Carris and its parent company, CentraCare, have 1,200 workers out due to either COVID-19 infection, quarantining because of a high-risk COVID-19 exposure or caring for a sick family member.
“Because the virus is so widespread in our communities, they are catching it just like anyone else,” said Smith.
Forty-two percent of the patients at the Carris Health Rice Memorial Hospital in Willmar are there because of COVID-19. The test positivity rate in the city is 30%.
For 10 of the first 11 days of November, the hospital diverted patients to other hospitals because there was no bed space.
“This is an historically unprecedented number,” said Smith.
Carris officials are shifting patients among hospitals to free up those beds that are needed for the most critical patients while still giving care to those who don’t have COVID-19.
“It’s musical hospital beds,” she said.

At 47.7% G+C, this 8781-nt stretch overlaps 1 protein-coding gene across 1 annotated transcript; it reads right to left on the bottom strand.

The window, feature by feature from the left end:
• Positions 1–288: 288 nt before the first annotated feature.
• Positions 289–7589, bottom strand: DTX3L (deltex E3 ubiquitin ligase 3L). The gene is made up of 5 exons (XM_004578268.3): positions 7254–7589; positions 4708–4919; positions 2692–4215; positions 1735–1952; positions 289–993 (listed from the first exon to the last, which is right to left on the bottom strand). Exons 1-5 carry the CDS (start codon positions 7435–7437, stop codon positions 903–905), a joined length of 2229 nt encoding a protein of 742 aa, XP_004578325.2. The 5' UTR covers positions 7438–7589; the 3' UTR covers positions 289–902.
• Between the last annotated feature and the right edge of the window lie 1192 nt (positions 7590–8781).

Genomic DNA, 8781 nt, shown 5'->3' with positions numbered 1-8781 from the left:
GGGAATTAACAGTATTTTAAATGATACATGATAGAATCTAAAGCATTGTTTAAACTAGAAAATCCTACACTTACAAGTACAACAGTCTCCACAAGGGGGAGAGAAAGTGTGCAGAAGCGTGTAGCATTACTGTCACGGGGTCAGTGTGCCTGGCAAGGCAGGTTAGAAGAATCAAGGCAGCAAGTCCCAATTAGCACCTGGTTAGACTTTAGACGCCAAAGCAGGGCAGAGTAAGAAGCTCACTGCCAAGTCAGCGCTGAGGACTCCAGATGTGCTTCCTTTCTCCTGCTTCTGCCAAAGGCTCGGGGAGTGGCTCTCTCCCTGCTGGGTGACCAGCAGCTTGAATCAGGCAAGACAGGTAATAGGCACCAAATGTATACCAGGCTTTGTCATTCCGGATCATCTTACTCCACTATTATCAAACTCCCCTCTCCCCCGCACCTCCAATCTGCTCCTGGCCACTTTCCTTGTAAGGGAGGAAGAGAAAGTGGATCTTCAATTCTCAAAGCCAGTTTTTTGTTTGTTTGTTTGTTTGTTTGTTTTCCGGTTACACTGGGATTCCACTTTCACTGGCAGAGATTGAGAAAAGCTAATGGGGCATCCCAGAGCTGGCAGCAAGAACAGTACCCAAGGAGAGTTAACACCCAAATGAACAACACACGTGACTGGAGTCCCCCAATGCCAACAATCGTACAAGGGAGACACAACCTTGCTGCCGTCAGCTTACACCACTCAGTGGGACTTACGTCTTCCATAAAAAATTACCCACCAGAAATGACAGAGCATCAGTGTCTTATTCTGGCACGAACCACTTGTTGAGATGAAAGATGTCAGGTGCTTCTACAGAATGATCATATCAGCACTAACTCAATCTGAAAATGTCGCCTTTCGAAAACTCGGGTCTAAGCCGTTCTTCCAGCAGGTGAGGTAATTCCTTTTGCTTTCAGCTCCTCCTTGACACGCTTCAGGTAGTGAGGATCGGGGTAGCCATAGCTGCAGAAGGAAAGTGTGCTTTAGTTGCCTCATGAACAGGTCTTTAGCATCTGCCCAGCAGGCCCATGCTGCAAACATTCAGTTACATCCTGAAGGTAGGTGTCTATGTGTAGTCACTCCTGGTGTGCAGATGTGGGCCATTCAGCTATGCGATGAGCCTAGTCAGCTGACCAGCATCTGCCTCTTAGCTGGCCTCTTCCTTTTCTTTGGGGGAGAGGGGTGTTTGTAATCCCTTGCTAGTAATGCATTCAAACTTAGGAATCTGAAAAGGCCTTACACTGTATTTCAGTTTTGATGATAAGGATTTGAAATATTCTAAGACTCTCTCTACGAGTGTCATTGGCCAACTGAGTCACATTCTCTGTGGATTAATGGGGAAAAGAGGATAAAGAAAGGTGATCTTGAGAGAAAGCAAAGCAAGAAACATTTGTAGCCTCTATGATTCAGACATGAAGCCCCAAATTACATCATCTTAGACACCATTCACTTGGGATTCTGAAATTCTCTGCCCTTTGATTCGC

In one week, the number of COVID-19 hospitalizations statewide has shot up 25% to a record 1,751. Of those, 367 need intensive care to stay alive. About 80% of the state’s ICU beds are occupied, according to the state’s pandemic response dashboard.
With diversions, the system is handling most of the demand, but that might not last if COVID-19 cases continue to increase.
“We are perilously close to not even be able to collectively … take care of everybody that we need to take care of in this state,” said Dr. Penny Wheeler, chief executive of Allina Health, where 24% of its patients have COVID-19.
“We have over 800 [workers] out at Allina,” she said. “There’s no surge of other providers available.”
CentraCare, announced Thursday that each of its hospitals would serve a dedicated function to take pressure off its flagship hospital in St. Cloud.
“At St. Cloud Hospital, approximately 30 percent of our patients are positive with COVID-19. The additional resources needed to care for these patients is stretching this location,” said Dr. George Morris, CentraCare incident command physician.
While the St. Cloud location will continue to care for COVID-19 patients with the greatest needs, the Sauk Centre hospital will primarily care for COVID-positive patients who do not require ventilators or high-volume oxygen.